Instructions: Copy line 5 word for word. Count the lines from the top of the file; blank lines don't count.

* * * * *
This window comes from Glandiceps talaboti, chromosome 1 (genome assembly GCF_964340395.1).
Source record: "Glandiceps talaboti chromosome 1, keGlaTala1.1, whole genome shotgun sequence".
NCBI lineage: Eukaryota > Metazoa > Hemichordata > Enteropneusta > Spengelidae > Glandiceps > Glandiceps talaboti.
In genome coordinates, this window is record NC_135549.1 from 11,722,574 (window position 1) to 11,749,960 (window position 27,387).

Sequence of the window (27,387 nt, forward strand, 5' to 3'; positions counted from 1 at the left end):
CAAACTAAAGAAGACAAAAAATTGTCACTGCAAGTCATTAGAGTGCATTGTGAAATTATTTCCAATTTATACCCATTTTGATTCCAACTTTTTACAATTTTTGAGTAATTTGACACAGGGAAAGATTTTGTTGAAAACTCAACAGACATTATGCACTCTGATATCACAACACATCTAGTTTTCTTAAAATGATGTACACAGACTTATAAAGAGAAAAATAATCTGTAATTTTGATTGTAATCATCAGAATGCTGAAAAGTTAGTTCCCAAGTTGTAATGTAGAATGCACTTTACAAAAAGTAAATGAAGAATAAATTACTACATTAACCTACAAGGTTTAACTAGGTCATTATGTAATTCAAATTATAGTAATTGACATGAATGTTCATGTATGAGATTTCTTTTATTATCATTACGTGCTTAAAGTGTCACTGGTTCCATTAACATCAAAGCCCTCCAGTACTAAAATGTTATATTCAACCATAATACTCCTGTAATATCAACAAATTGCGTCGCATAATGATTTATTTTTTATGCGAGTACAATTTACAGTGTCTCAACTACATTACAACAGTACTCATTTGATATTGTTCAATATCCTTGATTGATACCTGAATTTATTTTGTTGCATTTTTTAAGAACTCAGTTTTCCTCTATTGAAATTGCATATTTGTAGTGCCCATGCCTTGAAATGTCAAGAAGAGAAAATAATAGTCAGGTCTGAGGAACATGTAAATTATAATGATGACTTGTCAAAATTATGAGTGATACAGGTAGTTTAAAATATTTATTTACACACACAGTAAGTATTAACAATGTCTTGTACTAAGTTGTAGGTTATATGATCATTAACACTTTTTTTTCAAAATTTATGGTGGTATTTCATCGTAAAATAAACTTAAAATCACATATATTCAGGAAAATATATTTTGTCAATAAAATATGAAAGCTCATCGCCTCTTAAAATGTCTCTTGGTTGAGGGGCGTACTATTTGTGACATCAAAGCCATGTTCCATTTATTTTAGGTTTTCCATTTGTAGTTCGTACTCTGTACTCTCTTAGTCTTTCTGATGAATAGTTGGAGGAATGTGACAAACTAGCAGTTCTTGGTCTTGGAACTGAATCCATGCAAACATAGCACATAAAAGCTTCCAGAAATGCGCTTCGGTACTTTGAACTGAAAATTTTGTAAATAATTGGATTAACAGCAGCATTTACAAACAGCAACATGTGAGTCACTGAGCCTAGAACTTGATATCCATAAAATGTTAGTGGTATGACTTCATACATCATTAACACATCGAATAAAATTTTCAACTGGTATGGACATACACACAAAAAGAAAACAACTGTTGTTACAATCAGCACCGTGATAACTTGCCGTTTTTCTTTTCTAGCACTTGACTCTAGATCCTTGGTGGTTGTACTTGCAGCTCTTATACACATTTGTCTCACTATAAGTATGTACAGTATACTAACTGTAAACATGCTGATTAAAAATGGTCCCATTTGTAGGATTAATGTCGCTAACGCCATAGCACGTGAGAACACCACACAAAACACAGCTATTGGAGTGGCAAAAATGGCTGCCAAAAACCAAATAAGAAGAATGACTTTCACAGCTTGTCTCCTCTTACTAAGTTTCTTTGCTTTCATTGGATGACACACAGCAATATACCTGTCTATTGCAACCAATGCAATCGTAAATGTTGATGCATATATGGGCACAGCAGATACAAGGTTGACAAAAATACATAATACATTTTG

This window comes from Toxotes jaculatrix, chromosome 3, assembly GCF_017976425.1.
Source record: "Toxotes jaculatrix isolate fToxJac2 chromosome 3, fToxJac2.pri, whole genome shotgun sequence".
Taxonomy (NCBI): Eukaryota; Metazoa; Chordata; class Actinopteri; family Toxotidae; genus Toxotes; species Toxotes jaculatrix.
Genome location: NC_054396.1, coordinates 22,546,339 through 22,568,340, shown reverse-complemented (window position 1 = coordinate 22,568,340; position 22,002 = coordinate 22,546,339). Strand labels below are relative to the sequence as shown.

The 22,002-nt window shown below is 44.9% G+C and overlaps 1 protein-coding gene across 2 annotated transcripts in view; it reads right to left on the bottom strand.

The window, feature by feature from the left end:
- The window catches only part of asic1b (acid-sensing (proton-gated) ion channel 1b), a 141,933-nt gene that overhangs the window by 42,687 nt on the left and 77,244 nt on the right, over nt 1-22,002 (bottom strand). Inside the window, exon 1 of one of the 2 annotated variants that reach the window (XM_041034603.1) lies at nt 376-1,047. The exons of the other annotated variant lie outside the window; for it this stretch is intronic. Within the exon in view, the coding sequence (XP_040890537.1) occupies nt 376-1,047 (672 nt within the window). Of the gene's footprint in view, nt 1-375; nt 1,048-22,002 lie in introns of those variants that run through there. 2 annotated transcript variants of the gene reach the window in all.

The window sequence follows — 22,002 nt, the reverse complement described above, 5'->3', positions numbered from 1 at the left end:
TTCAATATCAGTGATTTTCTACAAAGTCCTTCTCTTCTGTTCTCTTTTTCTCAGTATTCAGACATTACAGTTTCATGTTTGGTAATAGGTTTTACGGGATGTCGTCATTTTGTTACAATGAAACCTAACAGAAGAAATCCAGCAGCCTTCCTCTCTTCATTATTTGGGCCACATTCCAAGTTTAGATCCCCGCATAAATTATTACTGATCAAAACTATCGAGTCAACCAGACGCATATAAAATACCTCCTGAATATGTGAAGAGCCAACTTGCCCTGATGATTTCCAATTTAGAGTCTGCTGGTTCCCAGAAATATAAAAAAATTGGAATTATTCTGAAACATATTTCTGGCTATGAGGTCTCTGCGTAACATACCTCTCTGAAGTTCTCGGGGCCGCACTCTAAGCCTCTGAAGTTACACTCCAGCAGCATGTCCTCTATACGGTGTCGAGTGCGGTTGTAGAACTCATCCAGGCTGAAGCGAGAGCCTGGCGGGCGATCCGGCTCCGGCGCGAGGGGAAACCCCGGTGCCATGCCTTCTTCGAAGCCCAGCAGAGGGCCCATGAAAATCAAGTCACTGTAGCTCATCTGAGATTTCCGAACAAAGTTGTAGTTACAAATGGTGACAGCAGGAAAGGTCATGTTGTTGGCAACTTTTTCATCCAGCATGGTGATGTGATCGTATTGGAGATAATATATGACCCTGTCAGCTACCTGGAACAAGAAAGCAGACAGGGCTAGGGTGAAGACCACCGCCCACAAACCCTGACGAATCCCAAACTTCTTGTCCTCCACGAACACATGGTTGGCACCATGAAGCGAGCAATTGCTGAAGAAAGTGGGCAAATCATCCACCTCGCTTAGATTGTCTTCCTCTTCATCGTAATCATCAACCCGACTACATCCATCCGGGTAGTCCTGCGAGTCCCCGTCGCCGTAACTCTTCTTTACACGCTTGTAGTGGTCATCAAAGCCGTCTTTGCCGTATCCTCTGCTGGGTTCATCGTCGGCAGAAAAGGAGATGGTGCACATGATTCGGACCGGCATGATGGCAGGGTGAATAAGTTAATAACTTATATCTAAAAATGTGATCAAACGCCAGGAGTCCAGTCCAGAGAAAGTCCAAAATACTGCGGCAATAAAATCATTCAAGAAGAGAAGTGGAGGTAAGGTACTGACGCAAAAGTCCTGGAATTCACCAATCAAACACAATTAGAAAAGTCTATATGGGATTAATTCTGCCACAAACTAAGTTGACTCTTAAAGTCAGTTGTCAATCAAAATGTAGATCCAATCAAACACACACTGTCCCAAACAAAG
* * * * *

Sequence of the window (27,387 nt, forward strand, 5' to 3'; positions counted from 1 at the left end):